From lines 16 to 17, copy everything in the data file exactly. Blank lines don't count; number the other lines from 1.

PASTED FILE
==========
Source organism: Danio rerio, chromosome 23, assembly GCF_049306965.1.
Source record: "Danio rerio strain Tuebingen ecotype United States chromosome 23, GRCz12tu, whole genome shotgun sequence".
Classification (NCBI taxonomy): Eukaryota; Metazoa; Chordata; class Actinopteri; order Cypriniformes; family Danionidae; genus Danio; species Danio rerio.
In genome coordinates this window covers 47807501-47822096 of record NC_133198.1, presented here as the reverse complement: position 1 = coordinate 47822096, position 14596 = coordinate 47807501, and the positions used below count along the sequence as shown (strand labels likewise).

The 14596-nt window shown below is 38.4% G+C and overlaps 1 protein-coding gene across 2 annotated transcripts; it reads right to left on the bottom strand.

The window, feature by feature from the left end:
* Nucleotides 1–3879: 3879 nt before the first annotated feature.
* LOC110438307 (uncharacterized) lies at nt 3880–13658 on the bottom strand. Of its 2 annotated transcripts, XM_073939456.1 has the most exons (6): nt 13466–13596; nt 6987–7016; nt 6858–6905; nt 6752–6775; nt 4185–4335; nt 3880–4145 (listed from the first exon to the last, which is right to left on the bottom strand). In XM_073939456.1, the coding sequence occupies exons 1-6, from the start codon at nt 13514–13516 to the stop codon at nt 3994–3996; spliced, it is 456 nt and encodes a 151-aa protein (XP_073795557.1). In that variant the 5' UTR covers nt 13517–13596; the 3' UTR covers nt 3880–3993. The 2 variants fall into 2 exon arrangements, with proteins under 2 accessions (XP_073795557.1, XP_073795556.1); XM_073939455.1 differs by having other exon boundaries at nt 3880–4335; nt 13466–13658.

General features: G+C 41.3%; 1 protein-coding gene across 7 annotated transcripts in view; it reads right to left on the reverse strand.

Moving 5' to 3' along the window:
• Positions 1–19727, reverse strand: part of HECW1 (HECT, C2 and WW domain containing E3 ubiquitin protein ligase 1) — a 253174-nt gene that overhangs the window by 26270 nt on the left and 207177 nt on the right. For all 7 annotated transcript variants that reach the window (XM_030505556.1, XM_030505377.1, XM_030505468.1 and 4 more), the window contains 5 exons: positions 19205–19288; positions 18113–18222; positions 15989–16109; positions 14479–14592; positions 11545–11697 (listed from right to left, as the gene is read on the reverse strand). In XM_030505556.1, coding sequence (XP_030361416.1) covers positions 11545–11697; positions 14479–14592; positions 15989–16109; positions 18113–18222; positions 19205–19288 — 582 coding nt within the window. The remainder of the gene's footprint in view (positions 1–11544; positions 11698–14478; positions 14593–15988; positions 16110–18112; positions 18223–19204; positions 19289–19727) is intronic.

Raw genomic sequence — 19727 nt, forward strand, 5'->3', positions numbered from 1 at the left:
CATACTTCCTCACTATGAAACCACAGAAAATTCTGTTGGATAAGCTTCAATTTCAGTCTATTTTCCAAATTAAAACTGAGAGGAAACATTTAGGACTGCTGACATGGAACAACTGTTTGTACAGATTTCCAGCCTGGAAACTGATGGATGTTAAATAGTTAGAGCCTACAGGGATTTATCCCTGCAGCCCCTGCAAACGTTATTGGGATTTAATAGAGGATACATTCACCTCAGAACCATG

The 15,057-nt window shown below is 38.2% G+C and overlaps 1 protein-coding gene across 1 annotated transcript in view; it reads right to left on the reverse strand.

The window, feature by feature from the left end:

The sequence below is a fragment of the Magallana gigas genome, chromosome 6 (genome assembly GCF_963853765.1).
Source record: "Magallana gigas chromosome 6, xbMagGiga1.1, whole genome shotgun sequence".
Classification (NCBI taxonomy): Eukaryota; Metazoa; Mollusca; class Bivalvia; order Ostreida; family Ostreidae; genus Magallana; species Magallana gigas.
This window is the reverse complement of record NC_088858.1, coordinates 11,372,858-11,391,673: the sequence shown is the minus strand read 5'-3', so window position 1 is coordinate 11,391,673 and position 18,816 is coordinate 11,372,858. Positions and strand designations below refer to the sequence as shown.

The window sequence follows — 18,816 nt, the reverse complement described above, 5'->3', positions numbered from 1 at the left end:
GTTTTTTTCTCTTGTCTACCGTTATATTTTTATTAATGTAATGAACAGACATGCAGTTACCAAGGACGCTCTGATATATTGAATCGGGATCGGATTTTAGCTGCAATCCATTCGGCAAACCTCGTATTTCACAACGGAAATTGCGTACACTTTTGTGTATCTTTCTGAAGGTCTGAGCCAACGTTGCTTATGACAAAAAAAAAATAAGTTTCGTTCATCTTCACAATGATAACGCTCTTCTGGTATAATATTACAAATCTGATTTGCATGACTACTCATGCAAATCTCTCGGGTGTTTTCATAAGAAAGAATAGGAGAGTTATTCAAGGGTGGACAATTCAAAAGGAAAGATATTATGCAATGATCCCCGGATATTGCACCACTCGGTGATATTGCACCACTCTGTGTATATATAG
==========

The sequence below is a fragment of the Magallana gigas genome, chromosome 6 (genome assembly GCF_963853765.1).
Source record: "Magallana gigas chromosome 6, xbMagGiga1.1, whole genome shotgun sequence".